Skil Saw or Plunge Saw

This is an old video, and the text below was originally posted as a blog post on the old website. As I mentioned in AWITW 149 I did this because I could go into more detail in a blog post than I could in the video description on YouTube; it was a short-lived experiment, but I thought I'd repost a few of these for you here, as the information contained remains valid. Let me know what you think! Peter

Direct video link -

I'm a big fan of the plunge saw or tracksaw and have used them for many years, but every time I show them being used in a video I'll guarantee that I'll get a questions asking what the difference is between a tracksaw and a regular circular saw. So I thought I'd do a quick video about just that, and also throw the guide-rail mounted circular saw into the mix as well. The plunge saw I use in this video is mine, and the other saws were provided to me for the purposes of this video by the nice folks at Skil and Evolution, so many thanks to them for their help in putting this video together.


  • As I mention at the start of the vid. I'm particularly talking about the saws that we can get hold of here in the UK ie what our American cousins would call 'sidewinder' saws - where the blade is driven directly from the shaft of the motor.

  • It's more common for cordless saws to have the blade to the left of the motor, than the right.

  • The only plunge saw that I'm aware of having the motor to the right of the blade is the recently announced Kreg saw, which we don't appear to have available here just yet.

  • There are a few guiderail-mounted circular saws that don't plunge eg Bosch & Makita, but the Evolution is the only multi-material saw AFAIK.

Health & Safety Notes:

All wood dust is hazardous, so be sure to take appropriate precautions; I recommend using dust extraction/collection with all power tools.

Your safety in the workshop is your responsibility; treat tools with respect and if you feel at all uncomfortable carrying out any operation, stop!

Circular saws

Skil invented the circular saw in 1924, though that saw was very different from the saws I used in this video; that original 'SkliSaw' was a worm drive saw, where the motor was inline with the body of the saw, and drove the blade through a geared wheel and a threaded shaft ie a 'worm drive'; this reduced the speed of the blade, but provided a great deal of torque, albeit at the expense of weight and efficiency. As I mentioned in the video worm drive saws aren't generally available in the UK - and yes, thank you everyone who told me you can buy them on amazon, but those are simply US sellers basically supplying on a 'personal import; what I mean is that manufacturers aren't getting CE approval and importing/distributing within the UK/Europe. Now wether that's due to a small addressable market, or simply the lack of need for this type of saw - we tend to make houses out of brick, not timber - I can't say, but the affect is the same; worm drive saws are simply not common here, in fact in 20-odd years of house-bashing, I've never seen one in use.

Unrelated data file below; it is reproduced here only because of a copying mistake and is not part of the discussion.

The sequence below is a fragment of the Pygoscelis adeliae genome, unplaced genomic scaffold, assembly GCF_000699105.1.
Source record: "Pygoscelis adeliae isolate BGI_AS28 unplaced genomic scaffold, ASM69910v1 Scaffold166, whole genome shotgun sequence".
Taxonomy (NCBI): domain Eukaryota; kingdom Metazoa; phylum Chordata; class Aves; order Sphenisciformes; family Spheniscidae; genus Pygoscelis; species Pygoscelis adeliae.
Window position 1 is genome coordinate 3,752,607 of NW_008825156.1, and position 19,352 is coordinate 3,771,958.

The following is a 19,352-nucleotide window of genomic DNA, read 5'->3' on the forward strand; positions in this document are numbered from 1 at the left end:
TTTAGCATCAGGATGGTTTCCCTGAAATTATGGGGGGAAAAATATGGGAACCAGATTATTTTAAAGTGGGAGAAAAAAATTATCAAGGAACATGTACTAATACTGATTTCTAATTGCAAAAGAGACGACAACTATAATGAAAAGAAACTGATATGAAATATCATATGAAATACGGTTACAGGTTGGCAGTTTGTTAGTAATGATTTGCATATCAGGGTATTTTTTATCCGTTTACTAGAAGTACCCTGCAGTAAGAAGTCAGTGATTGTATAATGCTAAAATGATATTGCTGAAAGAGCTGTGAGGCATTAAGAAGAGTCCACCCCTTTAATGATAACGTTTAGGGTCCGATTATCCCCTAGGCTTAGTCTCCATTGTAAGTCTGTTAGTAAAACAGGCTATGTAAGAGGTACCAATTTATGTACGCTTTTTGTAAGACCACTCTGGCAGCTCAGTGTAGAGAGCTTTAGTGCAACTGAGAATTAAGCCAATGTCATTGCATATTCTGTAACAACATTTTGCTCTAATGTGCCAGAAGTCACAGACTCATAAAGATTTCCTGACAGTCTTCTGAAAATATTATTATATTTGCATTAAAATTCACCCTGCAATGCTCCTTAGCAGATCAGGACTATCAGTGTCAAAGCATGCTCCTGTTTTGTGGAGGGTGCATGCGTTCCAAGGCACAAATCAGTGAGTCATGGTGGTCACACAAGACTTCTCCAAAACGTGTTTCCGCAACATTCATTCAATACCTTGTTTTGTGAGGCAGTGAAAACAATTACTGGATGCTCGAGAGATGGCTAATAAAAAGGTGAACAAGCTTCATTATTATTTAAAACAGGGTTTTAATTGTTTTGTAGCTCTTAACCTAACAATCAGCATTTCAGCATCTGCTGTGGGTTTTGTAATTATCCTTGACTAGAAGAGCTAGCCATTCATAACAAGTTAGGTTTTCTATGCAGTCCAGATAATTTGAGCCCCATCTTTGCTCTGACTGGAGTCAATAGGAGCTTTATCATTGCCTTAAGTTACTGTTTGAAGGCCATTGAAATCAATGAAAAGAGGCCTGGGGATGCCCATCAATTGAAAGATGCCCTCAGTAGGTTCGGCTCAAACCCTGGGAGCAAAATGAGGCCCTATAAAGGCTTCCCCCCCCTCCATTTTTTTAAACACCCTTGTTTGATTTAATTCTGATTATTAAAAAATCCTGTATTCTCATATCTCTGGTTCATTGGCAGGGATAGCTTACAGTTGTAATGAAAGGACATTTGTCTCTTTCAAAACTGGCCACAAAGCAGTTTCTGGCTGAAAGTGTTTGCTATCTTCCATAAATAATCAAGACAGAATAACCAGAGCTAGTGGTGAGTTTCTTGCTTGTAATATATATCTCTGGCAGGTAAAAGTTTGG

Plunge saws

Plunge saws, or tracksaws, have been around for quite a while as well; Festool made their first in 1965 or so, but it was their 'guiderail with rubber splinter-guard' patent in the early '80s that really made them what they are today ie widely copied. For the kind of work I do the plunge saw is a better choice - fast, accurate, and with excellent dust collection designed in right from the start. But they're designed to work on the rail, not off it, so they don't make an ideal circular saw replacement if you have a need for eg cutting 6x2 joists on-site, although there are plunge saws that fulfil that roll as well, with a 'captive' rail eg Festool HKS, and Mafell's KSS series. I had the Mafell KSS 300 for a little while when I was doing a lot of attic/loft space work, and it was a lovely saw.

Incidentally, the term 'tracksaw' came about when DeWalt (and Makita) entered the plunge saw market in 2009; DeWalt wanted to distinguish themselves from the 'other' plunge saws, so started referring to their as a "tracksaw" and the name appeared to be gaining traction. Festool - no slouch when it comes to marketing - registered the domain, and pointed it to the Festool USA website, where it still redirects to this day.

As usual of course, my Patreon supporters will be privy to some behind the scenes and over the shoulder action of this week's video, and more, in my 'Week in the Workshop' vlog.

In conclusion

Use whatever works for you; we are so fortunate to currently have such a choice of hardware at every price-point, from supermarket plunge saws, to high-end top quality saws, there's no reason not to be using the right tool for the job.

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